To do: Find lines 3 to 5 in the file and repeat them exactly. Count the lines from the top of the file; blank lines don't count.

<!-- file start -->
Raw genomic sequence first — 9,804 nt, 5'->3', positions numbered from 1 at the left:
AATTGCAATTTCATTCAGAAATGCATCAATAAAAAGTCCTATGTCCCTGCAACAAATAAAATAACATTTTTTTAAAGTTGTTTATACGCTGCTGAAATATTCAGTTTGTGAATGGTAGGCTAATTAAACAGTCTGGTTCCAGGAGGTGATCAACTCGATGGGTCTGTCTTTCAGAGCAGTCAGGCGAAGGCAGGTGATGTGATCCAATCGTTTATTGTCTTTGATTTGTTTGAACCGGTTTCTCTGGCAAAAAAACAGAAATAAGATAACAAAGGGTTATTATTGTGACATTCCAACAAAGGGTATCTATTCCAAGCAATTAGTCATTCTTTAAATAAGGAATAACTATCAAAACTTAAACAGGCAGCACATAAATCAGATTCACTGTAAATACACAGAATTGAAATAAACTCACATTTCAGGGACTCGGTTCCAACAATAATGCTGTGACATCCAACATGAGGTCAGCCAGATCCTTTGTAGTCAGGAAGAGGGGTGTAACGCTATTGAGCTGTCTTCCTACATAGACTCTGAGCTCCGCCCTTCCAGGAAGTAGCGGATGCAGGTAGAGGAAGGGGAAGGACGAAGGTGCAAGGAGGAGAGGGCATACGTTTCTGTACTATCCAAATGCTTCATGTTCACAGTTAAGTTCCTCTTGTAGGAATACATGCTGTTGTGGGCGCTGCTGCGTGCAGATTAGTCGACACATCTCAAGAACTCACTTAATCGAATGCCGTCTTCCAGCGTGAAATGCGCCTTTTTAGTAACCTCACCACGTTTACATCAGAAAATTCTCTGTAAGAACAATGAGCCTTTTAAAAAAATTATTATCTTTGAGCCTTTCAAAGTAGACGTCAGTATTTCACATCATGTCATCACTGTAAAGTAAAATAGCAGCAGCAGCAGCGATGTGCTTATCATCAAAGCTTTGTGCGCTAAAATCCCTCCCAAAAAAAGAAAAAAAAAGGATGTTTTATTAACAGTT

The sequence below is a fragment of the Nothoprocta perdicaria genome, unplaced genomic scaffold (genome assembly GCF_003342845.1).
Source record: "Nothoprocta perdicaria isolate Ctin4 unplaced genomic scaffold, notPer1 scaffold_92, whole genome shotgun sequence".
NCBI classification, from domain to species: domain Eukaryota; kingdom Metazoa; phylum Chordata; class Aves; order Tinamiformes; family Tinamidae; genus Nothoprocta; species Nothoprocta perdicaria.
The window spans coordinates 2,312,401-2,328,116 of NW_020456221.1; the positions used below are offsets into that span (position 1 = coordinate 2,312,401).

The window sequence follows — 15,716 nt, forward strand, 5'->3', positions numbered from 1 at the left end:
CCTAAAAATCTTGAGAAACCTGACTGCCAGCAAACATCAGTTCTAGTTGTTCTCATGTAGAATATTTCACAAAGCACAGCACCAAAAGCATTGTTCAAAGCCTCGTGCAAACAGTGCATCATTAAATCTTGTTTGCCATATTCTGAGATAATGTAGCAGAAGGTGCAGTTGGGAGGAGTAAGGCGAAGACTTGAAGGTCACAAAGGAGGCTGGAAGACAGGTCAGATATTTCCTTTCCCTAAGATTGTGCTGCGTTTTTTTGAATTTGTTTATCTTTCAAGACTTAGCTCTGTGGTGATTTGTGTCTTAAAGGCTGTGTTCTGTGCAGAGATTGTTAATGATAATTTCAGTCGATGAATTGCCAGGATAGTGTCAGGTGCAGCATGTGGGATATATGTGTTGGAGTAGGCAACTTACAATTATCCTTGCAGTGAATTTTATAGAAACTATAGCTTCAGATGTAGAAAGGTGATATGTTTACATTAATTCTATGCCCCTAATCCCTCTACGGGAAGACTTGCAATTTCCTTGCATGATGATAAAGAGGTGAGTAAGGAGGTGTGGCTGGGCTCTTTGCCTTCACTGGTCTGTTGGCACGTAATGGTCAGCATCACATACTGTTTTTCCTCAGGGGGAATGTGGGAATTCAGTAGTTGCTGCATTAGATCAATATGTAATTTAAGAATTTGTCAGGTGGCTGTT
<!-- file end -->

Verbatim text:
The sequence below is a fragment of the Nothoprocta perdicaria genome, unplaced genomic scaffold (genome assembly GCF_003342845.1).
Source record: "Nothoprocta perdicaria isolate Ctin4 unplaced genomic scaffold, notPer1 scaffold_92, whole genome shotgun sequence".
NCBI classification, from domain to species: domain Eukaryota; kingdom Metazoa; phylum Chordata; class Aves; order Tinamiformes; family Tinamidae; genus Nothoprocta; species Nothoprocta perdicaria.